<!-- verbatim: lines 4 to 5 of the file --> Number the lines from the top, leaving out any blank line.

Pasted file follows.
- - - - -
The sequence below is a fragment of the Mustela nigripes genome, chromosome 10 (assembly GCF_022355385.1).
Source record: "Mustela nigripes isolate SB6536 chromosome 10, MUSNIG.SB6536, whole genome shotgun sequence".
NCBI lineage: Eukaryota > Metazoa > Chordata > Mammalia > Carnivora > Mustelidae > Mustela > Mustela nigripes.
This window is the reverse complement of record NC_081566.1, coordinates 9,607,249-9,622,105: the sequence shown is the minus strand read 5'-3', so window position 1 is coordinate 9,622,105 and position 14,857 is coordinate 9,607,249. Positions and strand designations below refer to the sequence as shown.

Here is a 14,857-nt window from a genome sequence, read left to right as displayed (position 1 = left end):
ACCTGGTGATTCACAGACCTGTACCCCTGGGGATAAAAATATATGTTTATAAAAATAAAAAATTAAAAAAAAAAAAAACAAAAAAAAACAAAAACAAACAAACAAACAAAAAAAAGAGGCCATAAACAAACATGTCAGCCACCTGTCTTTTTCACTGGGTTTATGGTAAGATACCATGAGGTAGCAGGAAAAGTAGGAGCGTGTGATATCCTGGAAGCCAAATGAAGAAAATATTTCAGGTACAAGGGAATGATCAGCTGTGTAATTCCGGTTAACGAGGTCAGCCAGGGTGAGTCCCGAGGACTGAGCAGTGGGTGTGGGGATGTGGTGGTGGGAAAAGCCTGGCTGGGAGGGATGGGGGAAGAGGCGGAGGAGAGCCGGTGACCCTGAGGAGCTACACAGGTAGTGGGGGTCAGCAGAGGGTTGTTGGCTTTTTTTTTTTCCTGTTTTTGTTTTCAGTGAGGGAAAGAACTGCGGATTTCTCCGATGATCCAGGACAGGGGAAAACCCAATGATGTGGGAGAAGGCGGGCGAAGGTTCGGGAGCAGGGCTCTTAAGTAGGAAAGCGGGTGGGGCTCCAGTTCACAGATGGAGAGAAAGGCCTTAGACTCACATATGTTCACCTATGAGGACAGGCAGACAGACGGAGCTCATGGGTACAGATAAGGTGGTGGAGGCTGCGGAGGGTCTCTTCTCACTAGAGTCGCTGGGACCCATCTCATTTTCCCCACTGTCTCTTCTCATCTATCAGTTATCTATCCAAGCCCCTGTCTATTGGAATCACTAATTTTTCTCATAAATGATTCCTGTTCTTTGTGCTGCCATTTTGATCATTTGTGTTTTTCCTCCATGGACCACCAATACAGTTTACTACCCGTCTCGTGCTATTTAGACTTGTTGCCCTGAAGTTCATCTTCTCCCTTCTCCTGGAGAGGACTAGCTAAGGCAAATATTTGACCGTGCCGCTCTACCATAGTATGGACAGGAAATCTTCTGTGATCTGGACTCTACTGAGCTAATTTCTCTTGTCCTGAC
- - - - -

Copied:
This window is the reverse complement of record NC_081566.1, coordinates 9,607,249-9,622,105: the sequence shown is the minus strand read 5'-3', so window position 1 is coordinate 9,622,105 and position 14,857 is coordinate 9,607,249. Positions and strand designations below refer to the sequence as shown.

Here is a 14,857-nt window from a genome sequence, read left to right as displayed (position 1 = left end):